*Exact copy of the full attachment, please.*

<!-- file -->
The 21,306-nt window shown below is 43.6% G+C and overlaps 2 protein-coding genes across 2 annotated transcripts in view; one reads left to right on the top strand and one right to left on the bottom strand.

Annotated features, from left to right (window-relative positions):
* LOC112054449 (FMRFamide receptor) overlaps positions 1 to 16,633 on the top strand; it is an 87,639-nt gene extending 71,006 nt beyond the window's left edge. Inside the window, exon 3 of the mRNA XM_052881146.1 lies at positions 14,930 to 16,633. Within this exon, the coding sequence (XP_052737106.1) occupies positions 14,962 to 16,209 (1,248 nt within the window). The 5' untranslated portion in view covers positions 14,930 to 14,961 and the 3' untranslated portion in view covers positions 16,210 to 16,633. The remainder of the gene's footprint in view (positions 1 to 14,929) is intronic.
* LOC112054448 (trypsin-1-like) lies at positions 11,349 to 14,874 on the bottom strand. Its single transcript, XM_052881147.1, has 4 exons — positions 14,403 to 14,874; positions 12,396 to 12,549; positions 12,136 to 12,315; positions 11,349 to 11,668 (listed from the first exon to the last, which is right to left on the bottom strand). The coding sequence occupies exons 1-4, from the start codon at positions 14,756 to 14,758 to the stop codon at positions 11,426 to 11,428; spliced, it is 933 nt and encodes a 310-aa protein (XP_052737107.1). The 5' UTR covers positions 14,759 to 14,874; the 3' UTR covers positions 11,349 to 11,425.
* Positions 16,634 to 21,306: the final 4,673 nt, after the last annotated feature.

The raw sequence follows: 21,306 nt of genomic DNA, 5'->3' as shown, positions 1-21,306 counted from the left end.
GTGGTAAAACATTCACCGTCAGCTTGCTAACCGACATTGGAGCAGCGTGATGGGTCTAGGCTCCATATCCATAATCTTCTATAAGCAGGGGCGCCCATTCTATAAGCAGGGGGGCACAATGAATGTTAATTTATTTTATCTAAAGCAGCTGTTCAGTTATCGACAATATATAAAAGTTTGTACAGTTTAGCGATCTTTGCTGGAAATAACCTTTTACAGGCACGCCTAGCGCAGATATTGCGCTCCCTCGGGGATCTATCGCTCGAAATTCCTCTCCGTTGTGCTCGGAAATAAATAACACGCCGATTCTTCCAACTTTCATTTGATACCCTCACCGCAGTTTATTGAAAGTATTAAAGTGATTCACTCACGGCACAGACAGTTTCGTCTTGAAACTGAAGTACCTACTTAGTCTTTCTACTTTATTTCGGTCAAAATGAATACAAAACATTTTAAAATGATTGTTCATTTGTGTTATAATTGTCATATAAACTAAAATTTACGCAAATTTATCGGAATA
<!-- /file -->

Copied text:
The 21,306-nt window shown below is 43.6% G+C and overlaps 2 protein-coding genes across 2 annotated transcripts in view; one reads left to right on the top strand and one right to left on the bottom strand.

Annotated features, from left to right (window-relative positions):
* LOC112054449 (FMRFamide receptor) overlaps positions 1 to 16,633 on the top strand; it is an 87,639-nt gene extending 71,006 nt beyond the window's left edge. Inside the window, exon 3 of the mRNA XM_052881146.1 lies at positions 14,930 to 16,633. Within this exon, the coding sequence (XP_052737106.1) occupies positions 14,962 to 16,209 (1,248 nt within the window). The 5' untranslated portion in view covers positions 14,930 to 14,961 and the 3' untranslated portion in view covers positions 16,210 to 16,633. The remainder of the gene's footprint in view (positions 1 to 14,929) is intronic.
* LOC112054448 (trypsin-1-like) lies at positions 11,349 to 14,874 on the bottom strand. Its single transcript, XM_052881147.1, has 4 exons — positions 14,403 to 14,874; positions 12,396 to 12,549; positions 12,136 to 12,315; positions 11,349 to 11,668 (listed from the first exon to the last, which is right to left on the bottom strand). The coding sequence occupies exons 1-4, from the start codon at positions 14,756 to 14,758 to the stop codon at positions 11,426 to 11,428; spliced, it is 933 nt and encodes a 310-aa protein (XP_052737107.1). The 5' UTR covers positions 14,759 to 14,874; the 3' UTR covers positions 11,349 to 11,425.
* Positions 16,634 to 21,306: the final 4,673 nt, after the last annotated feature.

The raw sequence follows: 21,306 nt of genomic DNA, 5'->3' as shown, positions 1-21,306 counted from the left end.
GTGGTAAAACATTCACCGTCAGCTTGCTAACCGACATTGGAGCAGCGTGATGGGTCTAGGCTCCATATCCATAATCTTCTATAAGCAGGGGCGCCCATTCTATAAGCAGGGGGGCACAATGAATGTTAATTTATTTTATCTAAAGCAGCTGTTCAGTTATCGACAATATATAAAAGTTTGTACAGTTTAGCGATCTTTGCTGGAAATAACCTTTTACAGGCACGCCTAGCGCAGATATTGCGCTCCCTCGGGGATCTATCGCTCGAAATTCCTCTCCGTTGTGCTCGGAAATAAATAACACGCCGATTCTTCCAACTTTCATTTGATACCCTCACCGCAGTTTATTGAAAGTATTAAAGTGATTCACTCACGGCACAGACAGTTTCGTCTTGAAACTGAAGTACCTACTTAGTCTTTCTACTTTATTTCGGTCAAAATGAATACAAAACATTTTAAAATGATTGTTCATTTGTGTTATAATTGTCATATAAACTAAAATTTACGCAAATTTATCGGAATA